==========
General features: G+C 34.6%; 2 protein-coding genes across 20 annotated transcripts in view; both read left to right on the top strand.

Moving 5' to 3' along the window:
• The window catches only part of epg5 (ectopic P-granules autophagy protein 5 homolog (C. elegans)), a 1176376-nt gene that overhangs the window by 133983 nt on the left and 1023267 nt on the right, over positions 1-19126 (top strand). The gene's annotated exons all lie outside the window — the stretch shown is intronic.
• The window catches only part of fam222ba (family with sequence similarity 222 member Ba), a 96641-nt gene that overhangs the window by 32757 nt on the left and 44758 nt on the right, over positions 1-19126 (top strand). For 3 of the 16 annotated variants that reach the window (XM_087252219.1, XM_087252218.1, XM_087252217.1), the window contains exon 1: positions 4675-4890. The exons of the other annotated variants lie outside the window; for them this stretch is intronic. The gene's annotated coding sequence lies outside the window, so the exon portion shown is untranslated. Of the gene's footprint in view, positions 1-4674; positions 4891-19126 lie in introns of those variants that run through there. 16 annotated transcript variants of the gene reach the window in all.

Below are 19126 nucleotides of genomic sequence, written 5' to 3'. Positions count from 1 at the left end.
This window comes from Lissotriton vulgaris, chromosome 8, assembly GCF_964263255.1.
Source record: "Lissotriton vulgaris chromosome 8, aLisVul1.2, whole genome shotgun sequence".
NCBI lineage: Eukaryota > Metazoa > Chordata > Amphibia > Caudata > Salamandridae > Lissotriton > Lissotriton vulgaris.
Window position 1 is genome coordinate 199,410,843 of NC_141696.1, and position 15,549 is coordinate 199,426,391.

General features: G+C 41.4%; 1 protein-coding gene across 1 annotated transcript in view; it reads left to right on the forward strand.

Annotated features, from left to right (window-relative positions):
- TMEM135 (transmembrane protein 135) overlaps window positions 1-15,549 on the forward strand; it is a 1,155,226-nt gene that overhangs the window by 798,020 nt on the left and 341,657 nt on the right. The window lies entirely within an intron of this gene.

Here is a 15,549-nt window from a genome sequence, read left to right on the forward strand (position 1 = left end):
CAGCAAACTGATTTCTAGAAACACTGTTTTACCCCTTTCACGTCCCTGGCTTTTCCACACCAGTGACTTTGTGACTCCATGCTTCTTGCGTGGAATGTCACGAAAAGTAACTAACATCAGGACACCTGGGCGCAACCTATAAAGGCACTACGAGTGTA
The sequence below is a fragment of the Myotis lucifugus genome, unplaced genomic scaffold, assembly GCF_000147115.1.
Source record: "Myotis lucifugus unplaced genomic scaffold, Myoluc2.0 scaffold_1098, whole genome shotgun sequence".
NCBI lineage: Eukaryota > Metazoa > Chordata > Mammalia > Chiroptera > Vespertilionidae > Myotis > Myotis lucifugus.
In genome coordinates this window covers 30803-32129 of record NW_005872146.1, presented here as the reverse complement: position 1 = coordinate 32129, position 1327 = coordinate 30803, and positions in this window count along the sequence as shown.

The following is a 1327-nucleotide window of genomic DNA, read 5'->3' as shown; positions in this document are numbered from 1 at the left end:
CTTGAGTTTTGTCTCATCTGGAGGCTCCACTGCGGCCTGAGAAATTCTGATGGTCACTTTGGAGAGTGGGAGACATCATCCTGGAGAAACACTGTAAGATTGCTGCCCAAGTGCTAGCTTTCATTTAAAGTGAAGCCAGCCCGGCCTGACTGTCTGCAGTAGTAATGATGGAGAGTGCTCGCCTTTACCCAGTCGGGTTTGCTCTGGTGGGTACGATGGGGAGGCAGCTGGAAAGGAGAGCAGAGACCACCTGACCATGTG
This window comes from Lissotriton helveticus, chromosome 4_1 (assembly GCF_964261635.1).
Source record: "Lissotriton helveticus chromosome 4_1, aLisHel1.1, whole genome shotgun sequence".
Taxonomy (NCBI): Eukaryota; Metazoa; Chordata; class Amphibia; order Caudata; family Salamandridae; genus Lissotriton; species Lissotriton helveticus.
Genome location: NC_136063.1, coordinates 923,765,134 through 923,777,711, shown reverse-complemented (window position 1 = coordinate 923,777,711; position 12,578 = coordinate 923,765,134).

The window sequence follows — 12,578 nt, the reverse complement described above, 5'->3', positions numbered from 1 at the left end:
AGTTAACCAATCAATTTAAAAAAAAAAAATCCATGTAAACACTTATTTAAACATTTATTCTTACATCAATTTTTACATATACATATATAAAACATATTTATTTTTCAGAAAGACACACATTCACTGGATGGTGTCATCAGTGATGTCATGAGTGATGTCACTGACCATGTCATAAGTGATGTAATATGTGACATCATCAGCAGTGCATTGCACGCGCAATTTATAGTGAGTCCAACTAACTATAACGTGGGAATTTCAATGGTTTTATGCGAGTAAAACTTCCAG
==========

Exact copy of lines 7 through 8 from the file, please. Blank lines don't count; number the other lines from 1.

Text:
Source record: "Lissotriton vulgaris chromosome 8, aLisVul1.2, whole genome shotgun sequence".
NCBI lineage: Eukaryota > Metazoa > Chordata > Amphibia > Caudata > Salamandridae > Lissotriton > Lissotriton vulgaris.